Bill Blair is an Astrophysicist and Associate
Research Professor in the Department
of Physics and Astronomy at The
Johns Hopkins University . He has been at Johns
Hopkins since 1984, and was involved previously
in the support of the Astro-1 (December 1990) and
Astro-2 (March 1995) space shuttle missions that
Hopkins Ultraviolet Telescope into space. Bill's
current position is with the
Far Ultraviolet Spectroscopic Explorer (FUSE)
project at Johns Hopkins, where he is Chief of Mission
Planning. (FUSE is a satellite developed by JHU
for NASA, and launched June 24, 1999, for a three-year
mission.) Dr. Blair's main scientific interests
lie in the areas of gaseous nebulae, supernova remnants
and the interstellar medium.
Bill grew up west of Detroit, Michigan, "back
when the skies were still dark at night," he says.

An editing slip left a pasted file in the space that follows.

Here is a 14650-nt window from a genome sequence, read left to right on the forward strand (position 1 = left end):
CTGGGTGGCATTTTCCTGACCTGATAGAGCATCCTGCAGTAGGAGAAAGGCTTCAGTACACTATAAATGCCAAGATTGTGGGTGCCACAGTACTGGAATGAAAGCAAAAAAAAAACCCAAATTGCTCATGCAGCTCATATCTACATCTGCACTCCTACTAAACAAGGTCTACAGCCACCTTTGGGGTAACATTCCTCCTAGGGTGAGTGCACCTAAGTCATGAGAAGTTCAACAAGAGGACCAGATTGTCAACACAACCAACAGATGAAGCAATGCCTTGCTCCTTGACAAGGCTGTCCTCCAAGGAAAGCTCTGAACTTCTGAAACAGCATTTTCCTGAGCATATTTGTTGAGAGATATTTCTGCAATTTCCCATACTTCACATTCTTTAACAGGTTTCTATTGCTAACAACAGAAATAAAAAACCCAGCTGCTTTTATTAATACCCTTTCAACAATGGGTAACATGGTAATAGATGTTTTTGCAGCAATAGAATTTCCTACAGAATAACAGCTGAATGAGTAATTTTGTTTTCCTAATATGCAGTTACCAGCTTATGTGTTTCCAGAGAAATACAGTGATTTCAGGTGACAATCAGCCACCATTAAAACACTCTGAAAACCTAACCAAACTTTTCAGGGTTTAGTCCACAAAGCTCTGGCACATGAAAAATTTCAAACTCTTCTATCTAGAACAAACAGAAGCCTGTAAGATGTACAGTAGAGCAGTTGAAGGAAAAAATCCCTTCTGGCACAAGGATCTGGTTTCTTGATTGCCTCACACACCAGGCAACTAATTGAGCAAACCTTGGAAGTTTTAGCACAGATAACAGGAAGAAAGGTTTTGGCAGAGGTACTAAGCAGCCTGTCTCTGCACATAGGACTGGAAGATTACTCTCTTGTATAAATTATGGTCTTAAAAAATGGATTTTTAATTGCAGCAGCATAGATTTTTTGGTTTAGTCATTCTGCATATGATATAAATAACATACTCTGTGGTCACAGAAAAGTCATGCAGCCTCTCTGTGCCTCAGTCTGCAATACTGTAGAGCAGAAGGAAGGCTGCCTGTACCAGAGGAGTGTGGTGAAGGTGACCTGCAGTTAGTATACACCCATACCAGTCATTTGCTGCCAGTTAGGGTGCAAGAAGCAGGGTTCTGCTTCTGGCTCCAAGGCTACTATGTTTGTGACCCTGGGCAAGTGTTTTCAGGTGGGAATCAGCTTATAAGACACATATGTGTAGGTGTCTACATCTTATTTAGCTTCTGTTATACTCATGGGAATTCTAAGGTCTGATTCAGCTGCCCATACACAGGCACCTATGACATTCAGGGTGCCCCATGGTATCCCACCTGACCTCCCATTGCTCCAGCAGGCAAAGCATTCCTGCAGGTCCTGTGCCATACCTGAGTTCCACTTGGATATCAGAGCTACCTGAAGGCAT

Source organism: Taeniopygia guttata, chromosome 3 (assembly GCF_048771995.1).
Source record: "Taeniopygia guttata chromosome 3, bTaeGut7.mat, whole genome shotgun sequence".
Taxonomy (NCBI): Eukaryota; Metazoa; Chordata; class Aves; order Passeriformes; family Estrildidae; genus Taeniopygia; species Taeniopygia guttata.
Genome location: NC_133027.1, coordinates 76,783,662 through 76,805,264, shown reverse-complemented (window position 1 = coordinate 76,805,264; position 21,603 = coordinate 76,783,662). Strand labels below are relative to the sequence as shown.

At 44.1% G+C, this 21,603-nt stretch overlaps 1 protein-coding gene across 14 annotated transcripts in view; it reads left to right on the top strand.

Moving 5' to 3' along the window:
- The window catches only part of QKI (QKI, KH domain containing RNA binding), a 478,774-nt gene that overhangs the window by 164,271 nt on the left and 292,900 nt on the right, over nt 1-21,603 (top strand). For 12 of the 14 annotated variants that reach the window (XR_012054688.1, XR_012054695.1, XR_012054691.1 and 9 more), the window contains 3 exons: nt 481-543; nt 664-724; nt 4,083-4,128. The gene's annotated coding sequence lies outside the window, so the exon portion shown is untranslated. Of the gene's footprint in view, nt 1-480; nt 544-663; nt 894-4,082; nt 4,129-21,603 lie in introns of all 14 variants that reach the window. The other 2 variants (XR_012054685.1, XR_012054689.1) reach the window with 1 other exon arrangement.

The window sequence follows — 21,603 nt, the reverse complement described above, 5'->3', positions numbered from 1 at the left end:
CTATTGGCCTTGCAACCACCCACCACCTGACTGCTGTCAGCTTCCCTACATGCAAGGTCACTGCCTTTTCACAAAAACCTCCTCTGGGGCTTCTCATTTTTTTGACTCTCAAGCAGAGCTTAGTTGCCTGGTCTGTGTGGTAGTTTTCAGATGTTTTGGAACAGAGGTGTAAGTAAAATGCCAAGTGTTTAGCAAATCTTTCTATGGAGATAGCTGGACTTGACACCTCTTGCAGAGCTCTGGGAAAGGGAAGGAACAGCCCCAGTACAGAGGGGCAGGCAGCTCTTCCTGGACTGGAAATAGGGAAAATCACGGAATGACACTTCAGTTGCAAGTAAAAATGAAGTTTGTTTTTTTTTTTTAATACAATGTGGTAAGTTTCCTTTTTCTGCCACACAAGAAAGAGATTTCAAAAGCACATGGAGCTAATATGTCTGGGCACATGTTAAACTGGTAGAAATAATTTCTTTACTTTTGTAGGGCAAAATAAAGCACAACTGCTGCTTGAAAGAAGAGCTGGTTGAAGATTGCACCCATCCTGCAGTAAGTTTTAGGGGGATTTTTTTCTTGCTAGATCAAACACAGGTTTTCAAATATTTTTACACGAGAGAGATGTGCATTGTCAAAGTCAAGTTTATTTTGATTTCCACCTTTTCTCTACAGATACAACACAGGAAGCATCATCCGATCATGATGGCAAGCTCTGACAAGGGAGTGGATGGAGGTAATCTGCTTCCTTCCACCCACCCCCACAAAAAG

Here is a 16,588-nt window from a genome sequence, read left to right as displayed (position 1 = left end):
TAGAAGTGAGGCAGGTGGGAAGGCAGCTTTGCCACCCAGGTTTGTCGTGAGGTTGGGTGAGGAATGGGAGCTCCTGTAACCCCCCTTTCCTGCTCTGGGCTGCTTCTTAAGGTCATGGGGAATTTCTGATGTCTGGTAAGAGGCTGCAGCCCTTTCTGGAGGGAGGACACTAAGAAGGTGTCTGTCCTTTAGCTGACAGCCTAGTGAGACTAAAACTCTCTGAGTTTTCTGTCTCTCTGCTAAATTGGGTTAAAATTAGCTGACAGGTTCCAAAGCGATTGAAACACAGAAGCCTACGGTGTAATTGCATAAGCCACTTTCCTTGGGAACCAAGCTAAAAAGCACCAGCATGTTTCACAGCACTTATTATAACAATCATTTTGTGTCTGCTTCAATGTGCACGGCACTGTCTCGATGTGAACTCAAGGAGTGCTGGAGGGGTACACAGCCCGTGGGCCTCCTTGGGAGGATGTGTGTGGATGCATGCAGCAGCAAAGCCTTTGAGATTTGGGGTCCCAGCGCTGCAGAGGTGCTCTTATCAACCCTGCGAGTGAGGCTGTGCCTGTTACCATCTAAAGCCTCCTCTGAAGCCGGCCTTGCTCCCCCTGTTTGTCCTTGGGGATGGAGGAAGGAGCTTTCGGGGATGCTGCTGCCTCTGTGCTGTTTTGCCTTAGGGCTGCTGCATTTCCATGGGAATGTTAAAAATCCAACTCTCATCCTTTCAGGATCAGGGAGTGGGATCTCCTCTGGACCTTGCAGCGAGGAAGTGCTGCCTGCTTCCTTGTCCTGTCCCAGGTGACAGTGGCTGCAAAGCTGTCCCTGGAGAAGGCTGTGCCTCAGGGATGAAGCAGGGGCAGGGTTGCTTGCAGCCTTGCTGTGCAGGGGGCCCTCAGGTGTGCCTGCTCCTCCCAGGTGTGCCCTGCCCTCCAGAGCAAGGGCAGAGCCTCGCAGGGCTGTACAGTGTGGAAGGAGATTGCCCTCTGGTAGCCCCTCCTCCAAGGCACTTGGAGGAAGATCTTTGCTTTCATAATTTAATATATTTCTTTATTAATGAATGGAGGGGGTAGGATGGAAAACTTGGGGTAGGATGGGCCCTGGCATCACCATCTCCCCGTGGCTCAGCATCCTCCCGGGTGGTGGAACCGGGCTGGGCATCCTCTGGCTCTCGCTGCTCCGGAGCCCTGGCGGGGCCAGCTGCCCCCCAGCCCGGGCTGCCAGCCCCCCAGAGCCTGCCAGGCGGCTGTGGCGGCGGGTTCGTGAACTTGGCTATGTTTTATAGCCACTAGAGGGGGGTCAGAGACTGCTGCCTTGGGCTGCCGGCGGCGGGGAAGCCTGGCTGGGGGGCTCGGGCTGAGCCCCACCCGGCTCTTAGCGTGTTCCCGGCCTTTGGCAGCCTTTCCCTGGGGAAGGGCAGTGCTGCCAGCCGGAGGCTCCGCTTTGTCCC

The picture above was taken in the back yard where
he grew up, about 20 feet away from where he used
to set up his 4-inch Newtonian telescope to scan
the southern Milky Way on warm, summer nights. Growing
up in the 1960's during the heyday of the Apollo
missions had an indelible effect on Bill, who was
an active model rocketeer. "Not quite October
Sky," he says, "but I have some old home movies
that are pretty good!"
Bill always liked physics and math, but never
really thought of astronomy as something you did
for a career. After graduating from Olivet College,
a small liberal arts college in Michigan, Bill applied
to the University of Michigan for graduate school
in astronomy, and the rest, as they say, is history.
To date, Bill has authored or co-authored over 140
papers, primarily on supernova remnants, using a
wide range of ground-based and space-based telescopes.
Believe it or not, Bill also has a life outside
astronomy! He enjoys gardening, photography, coin
collecting, and spending time with his family. Bill
is married, and he and his wife, Jean, have two
children, Amy (13) from Seoul, South Korea, and
Jeremy (10) from Calcutta, India.